Jesus also tells them that anyone who wants to be his follower should take up their cross and follow him.

This news has to feel devastating to the apostles. What could it mean?

So then we have the next interchange that we heard this morning. Jesus invites three of his disciples--Peter, James, and John--to climb a mountain with him. These three have already witnessed wonderful things... They've even seen Jesus raise the daughter of a grieving father from the dead. They believe  in him. They have confessed that Jesus is the Messiah--the Anointed one of God.

Once on that mountain, something happens to Jesus. While he is praying, Jesus is transfigured—literally changed in front of the disciples. His face shines like the sun. His clothes become dazzling white. And he is suddenly flanked by Moses and Elijah. What the light shows us, the audience, is that Jesus is manifesting God’s reign into the darkness and death of this world.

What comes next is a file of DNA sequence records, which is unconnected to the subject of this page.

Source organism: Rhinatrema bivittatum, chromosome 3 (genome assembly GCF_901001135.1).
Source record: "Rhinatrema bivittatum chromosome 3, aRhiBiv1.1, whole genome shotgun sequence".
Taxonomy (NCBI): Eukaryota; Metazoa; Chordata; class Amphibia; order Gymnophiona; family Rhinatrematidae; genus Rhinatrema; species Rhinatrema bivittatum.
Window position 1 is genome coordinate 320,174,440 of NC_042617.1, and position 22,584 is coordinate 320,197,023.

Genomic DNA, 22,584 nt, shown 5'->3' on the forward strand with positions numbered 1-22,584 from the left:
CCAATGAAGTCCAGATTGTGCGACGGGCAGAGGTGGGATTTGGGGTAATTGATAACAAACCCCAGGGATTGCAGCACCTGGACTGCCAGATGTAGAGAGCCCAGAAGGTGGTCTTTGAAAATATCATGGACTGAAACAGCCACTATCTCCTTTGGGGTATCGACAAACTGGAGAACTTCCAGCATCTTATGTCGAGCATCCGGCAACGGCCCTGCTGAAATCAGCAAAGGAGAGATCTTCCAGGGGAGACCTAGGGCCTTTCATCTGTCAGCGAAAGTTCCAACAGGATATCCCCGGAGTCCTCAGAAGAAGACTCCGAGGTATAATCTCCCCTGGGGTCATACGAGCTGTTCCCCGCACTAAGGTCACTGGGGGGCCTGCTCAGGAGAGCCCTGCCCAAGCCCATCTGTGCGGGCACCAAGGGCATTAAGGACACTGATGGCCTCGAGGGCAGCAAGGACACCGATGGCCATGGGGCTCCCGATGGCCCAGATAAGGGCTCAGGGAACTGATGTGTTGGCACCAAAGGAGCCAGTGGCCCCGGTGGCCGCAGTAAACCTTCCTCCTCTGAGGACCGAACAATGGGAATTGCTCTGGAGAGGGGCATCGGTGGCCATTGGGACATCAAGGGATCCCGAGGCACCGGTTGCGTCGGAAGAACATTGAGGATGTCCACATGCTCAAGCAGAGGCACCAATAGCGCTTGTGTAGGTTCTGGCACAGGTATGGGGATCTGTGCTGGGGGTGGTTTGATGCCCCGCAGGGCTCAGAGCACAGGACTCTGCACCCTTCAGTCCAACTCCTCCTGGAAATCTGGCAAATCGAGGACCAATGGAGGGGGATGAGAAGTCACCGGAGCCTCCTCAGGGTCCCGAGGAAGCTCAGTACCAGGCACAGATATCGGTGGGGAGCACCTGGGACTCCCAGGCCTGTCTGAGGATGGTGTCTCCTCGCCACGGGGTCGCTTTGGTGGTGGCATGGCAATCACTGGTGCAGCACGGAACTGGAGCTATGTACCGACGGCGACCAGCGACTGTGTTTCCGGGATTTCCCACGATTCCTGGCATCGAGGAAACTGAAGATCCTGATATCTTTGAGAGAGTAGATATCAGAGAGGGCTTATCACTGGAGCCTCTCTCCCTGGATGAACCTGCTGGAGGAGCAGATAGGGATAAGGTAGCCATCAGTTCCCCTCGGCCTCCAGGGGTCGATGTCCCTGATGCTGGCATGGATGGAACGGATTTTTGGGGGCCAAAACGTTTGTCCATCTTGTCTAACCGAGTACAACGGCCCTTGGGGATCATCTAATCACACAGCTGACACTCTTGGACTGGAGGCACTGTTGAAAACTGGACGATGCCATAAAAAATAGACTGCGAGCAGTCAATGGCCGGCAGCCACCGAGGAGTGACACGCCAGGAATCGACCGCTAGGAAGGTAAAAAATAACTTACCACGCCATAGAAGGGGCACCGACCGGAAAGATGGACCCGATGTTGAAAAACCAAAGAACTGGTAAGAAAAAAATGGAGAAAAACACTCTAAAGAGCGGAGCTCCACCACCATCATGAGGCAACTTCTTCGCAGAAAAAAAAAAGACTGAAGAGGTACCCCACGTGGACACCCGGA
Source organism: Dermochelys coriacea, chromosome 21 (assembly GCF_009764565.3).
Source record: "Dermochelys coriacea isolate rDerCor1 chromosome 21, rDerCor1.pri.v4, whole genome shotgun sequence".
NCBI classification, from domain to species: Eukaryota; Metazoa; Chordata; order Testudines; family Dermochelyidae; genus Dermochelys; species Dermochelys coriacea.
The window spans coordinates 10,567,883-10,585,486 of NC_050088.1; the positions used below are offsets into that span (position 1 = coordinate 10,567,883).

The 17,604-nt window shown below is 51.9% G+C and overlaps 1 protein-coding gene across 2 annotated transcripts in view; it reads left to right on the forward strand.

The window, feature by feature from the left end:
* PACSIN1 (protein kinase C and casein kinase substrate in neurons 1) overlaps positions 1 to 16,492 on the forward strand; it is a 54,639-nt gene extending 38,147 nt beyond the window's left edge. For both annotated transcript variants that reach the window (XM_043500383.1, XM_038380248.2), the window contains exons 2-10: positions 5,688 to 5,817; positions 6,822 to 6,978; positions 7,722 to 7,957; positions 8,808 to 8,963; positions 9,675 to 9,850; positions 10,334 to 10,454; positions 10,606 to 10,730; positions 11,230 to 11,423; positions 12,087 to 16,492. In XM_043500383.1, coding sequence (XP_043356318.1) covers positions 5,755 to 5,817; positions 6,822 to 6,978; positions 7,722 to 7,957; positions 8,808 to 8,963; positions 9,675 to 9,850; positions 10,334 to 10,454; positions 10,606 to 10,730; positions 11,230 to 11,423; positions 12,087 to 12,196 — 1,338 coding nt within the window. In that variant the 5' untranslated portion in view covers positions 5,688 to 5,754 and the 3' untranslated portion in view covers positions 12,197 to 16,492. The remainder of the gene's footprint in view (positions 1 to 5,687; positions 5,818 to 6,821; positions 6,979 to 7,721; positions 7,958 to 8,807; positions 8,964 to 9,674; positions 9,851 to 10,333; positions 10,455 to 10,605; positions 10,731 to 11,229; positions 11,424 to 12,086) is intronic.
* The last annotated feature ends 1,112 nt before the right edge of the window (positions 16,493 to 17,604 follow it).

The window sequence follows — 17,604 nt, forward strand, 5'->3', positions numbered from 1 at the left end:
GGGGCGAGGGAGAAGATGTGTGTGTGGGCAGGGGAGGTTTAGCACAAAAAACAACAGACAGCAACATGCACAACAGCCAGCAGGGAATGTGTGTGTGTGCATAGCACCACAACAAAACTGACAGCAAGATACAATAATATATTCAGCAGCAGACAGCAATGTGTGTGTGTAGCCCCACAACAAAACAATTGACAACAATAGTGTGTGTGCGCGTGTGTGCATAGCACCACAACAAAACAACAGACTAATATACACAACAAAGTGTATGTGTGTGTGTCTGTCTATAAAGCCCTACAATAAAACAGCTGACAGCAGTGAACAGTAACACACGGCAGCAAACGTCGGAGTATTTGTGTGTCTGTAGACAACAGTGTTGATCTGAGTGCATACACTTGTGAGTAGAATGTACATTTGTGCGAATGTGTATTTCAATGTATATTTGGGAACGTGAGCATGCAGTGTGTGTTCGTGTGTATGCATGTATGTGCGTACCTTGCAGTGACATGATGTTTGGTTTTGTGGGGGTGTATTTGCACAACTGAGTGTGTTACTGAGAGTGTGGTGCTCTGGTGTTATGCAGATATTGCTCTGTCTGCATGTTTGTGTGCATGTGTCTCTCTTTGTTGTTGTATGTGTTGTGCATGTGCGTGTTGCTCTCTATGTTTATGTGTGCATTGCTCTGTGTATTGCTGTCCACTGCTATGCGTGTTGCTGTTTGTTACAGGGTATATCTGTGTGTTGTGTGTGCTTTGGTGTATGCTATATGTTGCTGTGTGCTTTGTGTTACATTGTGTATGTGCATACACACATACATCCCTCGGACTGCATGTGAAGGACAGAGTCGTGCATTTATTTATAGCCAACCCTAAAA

Moses and Elijah, the two great prophets of the tradition, are standing with Jesus. Why Moses and Elijah?

First, these two were arguably the greatest of the prophets of the old covenant. But, second, these two were also people whose bodies were never found upon their death. Luke tells us that they are here to talk with Jesus about "his departure" that he will accomplish in Jerusalem. In other words, Moses and Elijah are the ones who can talk knowledgably to Jesus about such "heavenly" topics as resurrection .[1]

In the meantime, we've got the three disciples witnessing all of this. Or, we might say, "somewhat" witnessing all of this...

Can you imagine what it would have been like to be one of those disciples?

I can't even wrap my imagination around it!

Luke tells us that as the disciples watch all this, they are "weighed down with sleep." In other words, it looks almost as if it's happening in a dream to them... Everything appears as if it's in that place right between wake and sleep.